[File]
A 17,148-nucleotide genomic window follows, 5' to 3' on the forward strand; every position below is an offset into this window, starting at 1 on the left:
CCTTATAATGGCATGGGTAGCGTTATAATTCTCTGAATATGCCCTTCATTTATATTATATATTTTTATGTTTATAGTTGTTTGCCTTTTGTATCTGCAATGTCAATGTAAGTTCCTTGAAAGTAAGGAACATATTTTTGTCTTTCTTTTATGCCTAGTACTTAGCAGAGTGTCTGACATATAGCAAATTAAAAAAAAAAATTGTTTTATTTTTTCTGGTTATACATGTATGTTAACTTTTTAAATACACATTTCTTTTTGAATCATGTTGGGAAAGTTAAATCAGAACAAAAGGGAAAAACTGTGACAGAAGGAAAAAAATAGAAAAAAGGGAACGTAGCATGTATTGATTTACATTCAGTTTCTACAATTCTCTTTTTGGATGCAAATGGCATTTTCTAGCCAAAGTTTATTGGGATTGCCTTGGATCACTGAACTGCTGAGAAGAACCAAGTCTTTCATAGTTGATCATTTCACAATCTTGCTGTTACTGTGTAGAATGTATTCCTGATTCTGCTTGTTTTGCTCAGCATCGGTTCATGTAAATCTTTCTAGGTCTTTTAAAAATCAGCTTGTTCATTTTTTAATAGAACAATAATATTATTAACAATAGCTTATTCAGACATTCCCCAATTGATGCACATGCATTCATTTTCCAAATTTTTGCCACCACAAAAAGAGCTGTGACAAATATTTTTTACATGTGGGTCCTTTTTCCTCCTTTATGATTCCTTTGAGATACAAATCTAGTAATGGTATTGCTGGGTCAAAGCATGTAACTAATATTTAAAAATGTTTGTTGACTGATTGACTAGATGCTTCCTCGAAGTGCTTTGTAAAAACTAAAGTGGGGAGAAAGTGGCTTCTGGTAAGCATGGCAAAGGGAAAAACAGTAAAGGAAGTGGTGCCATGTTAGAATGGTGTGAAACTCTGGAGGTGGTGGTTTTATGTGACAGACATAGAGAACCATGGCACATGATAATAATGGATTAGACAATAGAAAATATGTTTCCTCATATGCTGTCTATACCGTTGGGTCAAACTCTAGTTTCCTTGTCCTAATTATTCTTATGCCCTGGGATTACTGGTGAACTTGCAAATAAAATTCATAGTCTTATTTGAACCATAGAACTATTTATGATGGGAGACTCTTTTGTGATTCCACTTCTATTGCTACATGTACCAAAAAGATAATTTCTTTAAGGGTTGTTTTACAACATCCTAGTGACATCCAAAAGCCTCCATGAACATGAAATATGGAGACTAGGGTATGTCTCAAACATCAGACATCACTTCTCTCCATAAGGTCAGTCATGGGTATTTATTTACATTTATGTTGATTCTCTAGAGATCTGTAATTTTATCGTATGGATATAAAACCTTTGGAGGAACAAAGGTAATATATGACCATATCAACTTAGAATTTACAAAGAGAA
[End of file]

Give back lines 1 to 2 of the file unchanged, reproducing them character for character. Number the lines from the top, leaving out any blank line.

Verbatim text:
A 17,148-nucleotide genomic window follows, 5' to 3' on the forward strand; every position below is an offset into this window, starting at 1 on the left:
CCTTATAATGGCATGGGTAGCGTTATAATTCTCTGAATATGCCCTTCATTTATATTATATATTTTTATGTTTATAGTTGTTTGCCTTTTGTATCTGCAATGTCAATGTAAGTTCCTTGAAAGTAAGGAACATATTTTTGTCTTTCTTTTATGCCTAGTACTTAGCAGAGTGTCTGACATATAGCAAATTAAAAAAAAAAATTGTTTTATTTTTTCTGGTTATACATGTATGTTAACTTTTTAAATACACATTTCTTTTTGAATCATGTTGGGAAAGTTAAATCAGAACAAAAGGGAAAAACTGTGACAGAAGGAAAAAAATAGAAAAAAGGGAACGTAGCATGTATTGATTTACATTCAGTTTCTACAATTCTCTTTTTGGATGCAAATGGCATTTTCTAGCCAAAGTTTATTGGGATTGCCTTGGATCACTGAACTGCTGAGAAGAACCAAGTCTTTCATAGTTGATCATTTCACAATCTTGCTGTTACTGTGTAGAATGTATTCCTGATTCTGCTTGTTTTGCTCAGCATCGGTTCATGTAAATCTTTCTAGGTCTTTTAAAAATCAGCTTGTTCATTTTTTAATAGAACAATAATATTATTAACAATAGCTTATTCAGACATTCCCCAATTGATGCACATGCATTCATTTTCCAAATTTTTGCCACCACAAAAAGAGCTGTGACAAATATTTTTTACATGTGGGTCCTTTTTCCTCCTTTATGATTCCTTTGAGATACAAATCTAGTAATGGTATTGCTGGGTCAAAGCATGTAACTAATATTTAAAAATGTTTGTTGACTGATTGACTAGATGCTTCCTCGAAGTGCTTTGTAAAAACTAAAGTGGGGAGAAAGTGGCTTCTGGTAAGCATGGCAAAGGGAAAAACAGTAAAGGAAGTGGTGCCATGTTAGAATGGTGTGAAACTCTGGAGGTGGTGGTTTTATGTGACAGACATAGAGAACCATGGCACATGATAATAATGGATTAGACAATAGAAAATATGTTTCCTCATATGCTGTCTATACCGTTGGGTCAAACTCTAGTTTCCTTGTCCTAATTATTCTTATGCCCTGGGATTACTGGTGAACTTGCAAATAAAATTCATAGTCTTATTTGAACCATAGAACTATTTATGATGGGAGACTCTTTTGTGATTCCACTTCTATTGCTACATGTACCAAAAAGATAATTTCTTTAAGGGTTGTTTTACAACATCCTAGTGACATCCAAAAGCCTCCATGAACATGAAATATGGAGACTAGGGTATGTCTCAAACATCAGACATCACTTCTCTCCATAAGGTCAGTCATGGGTATTTATTTACATTTATGTTGATTCTCTAGAGATCTGTAATTTTATCGTATGGATATAAAACCTTTGGAGGAACAAAGGTAATATATGACCATATCAACTTAGAATTTACAAAGAGAA